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Project Overview

Started by Cruncher Pete, May 23, 2009, 02:34:19 PM

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Cruncher Pete

Project Summary
A common problem in theoretical chemistry, condensed matter physics and materials science is the calculation of the time evolution of an atomic scale system where, for example, chemical reactions and/or diffusion occur. Generally the events of interest are quite rare (many orders of magnitude slower than the vibrational movements of the atoms), and therefore direct simulations, tracking every movement of the atoms, would take thousands of years of computer calculations on the fastest present day computer before a single event of interest can be expected to occur, hence the name EON, which is an immeasurable period of time.

The Henkelman Research Group is interested in calculating the long time dynamics of systems. We have developed a method for doing this through distributed computing where a server sends out small data packets for calculation to clients, e.g. over the internet. So, instead of the entire calculation being done on a single processor, it is done on many client computers worldwide. After finishing it's calculation, each client computer sends it's results back to the server, which summarizes the results and sends out more jobs.

You can help by downloading and running our client, and thereby donating your free processor time to the eon project for as long as you like. See our download page for further instructions on downloading and running eon.
Scientific Overview

The Henkelman Research Group is interested in calculating the long time dynamics of systems. We have developed a method for doing this, using the dimer method for saddle point finding combined with the kinetic Monte Carlo to advance the system over barriers. This method has been used to study island formation and growth. An aluminum system was used to develop a serial implementation of our methods. This project will be devoted to ice growth.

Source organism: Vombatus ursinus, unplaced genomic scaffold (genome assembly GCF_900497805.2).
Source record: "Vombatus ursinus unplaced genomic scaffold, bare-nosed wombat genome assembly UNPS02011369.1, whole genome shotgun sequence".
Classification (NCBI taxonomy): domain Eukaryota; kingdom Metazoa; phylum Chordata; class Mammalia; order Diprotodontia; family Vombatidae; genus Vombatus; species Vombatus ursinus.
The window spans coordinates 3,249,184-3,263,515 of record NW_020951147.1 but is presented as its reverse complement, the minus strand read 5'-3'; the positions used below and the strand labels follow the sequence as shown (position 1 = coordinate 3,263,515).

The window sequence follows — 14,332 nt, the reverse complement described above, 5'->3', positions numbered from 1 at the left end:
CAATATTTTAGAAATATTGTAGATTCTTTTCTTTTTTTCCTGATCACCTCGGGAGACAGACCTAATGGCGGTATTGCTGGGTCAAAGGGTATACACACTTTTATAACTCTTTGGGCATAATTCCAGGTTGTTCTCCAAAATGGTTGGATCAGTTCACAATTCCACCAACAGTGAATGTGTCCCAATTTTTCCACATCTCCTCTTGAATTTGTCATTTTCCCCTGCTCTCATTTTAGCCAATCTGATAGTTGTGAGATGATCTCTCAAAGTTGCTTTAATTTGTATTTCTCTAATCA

In broad strokes, a system is advanced along a series of minimum energy configurations which are all separated from one another by one first order saddle point. From each new minimum structure, a set of independent dimer searches is launched. The dimers crawl up the potential basin away from the minimum and converge upon saddle points. After a sufficient number of saddles are found, the searches are stopped, and one is chosen. This is done by weighted each possible process (defined by a saddle point) by the rate for that process. The rate of a process is based upon the energy barrier required to cross the corresponding saddle point, and a harmonic prefactor. The system is advanced over the chosen process and the process is repeated.

Our method is particularly suited to distributed computing. The swarm of dimer searches launched from each minimum (from the server) are independent and can be run on separate machines (clients). Furthermore, only a tiny amount of data is needed to initiate each search on the clients and report the results back to the server. The small communication requirements means that the system can be implemented over the internet. Finally, it is not critical to get results back from searches. If a search goes bad, or a client does not report a results, the server can simply go on without it, or farm more searches out to different machine.

Connecting to EON
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